Hope for Free Speech
Seattle—In the lead up to last November’s election, a Washington trial court ordered Yes912.com, the campaign sponsoring the I-912 initiative to repeal the 2005 gas tax increase, to report favorable discussions of the initiative on two talk radio shows as financial contributions subject to regulation under Washington’s campaign finance laws. Because of the threat this decision posed to the unfettered exchange of ideas, Yes912.com appealed the decision by taking the unusual step of bypassing the Court of Appeals and asking for direct review in the Washington Supreme Court. Under Washington law, the Supreme Court may directly review a trial court’s decision if the case involves “a fundamental and urgent issue of broad public import which requires prompt and ultimate determination.” Yesterday, the Supreme Court accepted direct review. In so doing, the Court offers hope that Washingtonians may yet be permitted to speak freely on matters of public import without harassment by the government.
The case began in June 2005, when San Juan County and the cities of Kent, Auburn and Seattle (the “Municipalities”) sued Yes912.com (formerly No New Gas Tax) under the State campaign finance laws, alleging that the campaign had failed to report “in-kind contributions” it supposedly received from KVI 570 talk radio hosts John Carlson and Kirby Wilbur. The supposed “in-kind contributions” were Carlson and Wilbur’s on-air discussions of I-912—that is, pure political speech on an issue of importance to all Washingtonians. According to the Municipalities, such discussions were not free speech, but rather were financial contributions to the campaign.
The purpose of the Municipalities in filing the action was clear. The Municipalities stood to gain millions (in Seattle’s case, billions) of dollars in transportation projects funded by bonds guaranteed by the gas tax revenues. Silencing supporters of I-912 would result in the initiative’s defeat and ensure that the Municipalities got their money. To file the case, the Municipalities retained the law firm Foster Pepper, a member of, and donor to, Keep Washington Rolling, Yes912.com’s political opponent. To make matters worse, Foster Pepper was bond counsel to the state and thus stood to gain tens of thousand of dollars in attorneys’ fees for issuing the transportation bonds if I-912 were defeated.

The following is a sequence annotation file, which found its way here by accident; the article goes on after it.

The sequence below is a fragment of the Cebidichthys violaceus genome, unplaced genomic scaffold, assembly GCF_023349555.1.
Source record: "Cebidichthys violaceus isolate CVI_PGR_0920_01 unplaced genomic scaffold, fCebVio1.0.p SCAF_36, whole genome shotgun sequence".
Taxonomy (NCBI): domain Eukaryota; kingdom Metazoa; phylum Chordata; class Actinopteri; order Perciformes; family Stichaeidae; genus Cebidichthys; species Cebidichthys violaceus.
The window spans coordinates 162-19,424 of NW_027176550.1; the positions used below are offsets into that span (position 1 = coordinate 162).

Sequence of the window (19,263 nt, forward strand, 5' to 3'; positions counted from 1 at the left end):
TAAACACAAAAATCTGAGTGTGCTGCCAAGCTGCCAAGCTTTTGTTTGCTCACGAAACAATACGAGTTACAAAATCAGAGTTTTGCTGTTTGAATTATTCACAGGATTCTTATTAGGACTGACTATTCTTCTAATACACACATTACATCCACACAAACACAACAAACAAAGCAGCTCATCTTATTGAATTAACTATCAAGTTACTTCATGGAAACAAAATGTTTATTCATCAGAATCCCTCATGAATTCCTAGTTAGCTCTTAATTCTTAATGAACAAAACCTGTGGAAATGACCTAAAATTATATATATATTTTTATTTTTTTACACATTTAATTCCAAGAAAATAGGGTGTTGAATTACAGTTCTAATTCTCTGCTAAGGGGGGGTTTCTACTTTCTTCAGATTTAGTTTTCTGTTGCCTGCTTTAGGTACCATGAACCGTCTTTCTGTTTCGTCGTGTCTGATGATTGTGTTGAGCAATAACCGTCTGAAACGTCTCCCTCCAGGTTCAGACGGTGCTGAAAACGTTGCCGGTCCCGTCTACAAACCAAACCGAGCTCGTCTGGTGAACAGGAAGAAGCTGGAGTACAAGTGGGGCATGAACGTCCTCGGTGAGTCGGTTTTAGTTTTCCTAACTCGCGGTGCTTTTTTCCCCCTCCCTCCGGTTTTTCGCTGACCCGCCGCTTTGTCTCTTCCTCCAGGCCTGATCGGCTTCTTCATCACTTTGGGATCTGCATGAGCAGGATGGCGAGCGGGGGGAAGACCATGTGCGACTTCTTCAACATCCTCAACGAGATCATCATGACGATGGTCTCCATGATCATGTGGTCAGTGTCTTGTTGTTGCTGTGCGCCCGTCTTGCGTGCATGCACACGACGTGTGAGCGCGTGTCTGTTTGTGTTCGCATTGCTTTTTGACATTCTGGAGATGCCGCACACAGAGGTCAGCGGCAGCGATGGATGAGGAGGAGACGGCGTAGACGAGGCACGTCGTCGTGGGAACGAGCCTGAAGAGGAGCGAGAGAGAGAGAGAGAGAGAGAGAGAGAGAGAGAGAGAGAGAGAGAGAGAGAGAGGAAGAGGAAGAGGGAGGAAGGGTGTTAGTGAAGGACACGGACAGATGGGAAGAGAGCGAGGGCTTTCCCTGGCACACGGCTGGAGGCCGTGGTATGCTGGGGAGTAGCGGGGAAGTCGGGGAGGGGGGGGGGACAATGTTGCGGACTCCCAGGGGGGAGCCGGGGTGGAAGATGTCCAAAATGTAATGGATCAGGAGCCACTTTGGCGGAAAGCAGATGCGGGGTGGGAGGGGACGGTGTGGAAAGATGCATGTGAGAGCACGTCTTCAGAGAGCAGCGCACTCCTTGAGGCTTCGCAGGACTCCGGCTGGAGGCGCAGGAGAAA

The Thurston County Superior Court gave the Municipalities their wish on July 1, issuing a preliminary injunction that ordered Yes912.com to treat media discussions like Wilbur and Carlson’s as reportable contributions to the campaign. Yes912.com then filed counterclaims against the Municipalities, arguing that their prosecution of Yes912.com infringed the campaign’s free speech and association rights under the Washington and U.S. Constitutions. The superior court, however, dismissed the counterclaims a week before the November election, again holding that discussions concerning I-912 were properly subject to state regulation.
Even though I-912 was defeated at the polls on November 8, Yes912.com pursued an appeal to ensure the protection of free speech under Washington law. The campaign asked the Washington Supreme Court to hear the case directly, bypassing the Court of Appeals. In an order dated April 4, 2006, the Supreme Court agreed to do just that. The Court will hear argument in the case this spring.
“This case is incredibly important in Washington and, in fact, for the whole country,” said William Maurer, executive director of the Institute for Justice Washington Chapter (IJ-WA), the non-profit law firm representing Yes912.com. “The power to regulate speech is the power to suppress it, and suppressing speech is precisely what the municipalities were attempting to accomplish in prosecuting Yes912.com.”
“We are very happy that the Supreme Court has agreed to hear this case,” added Michael Bindas, IJ-WA’s staff attorney. “If allowed to stand, the trial court’s decision will chill political discourse in the 2006 election and beyond. For the sake of open and honest debate, and to ensure the ability of Washingtonians to make freely informed decisions about the issues affecting them, the Supreme Court should make clear that political speech is not subject to prosecution and harassment when it is about an effort the government doesn’t like.”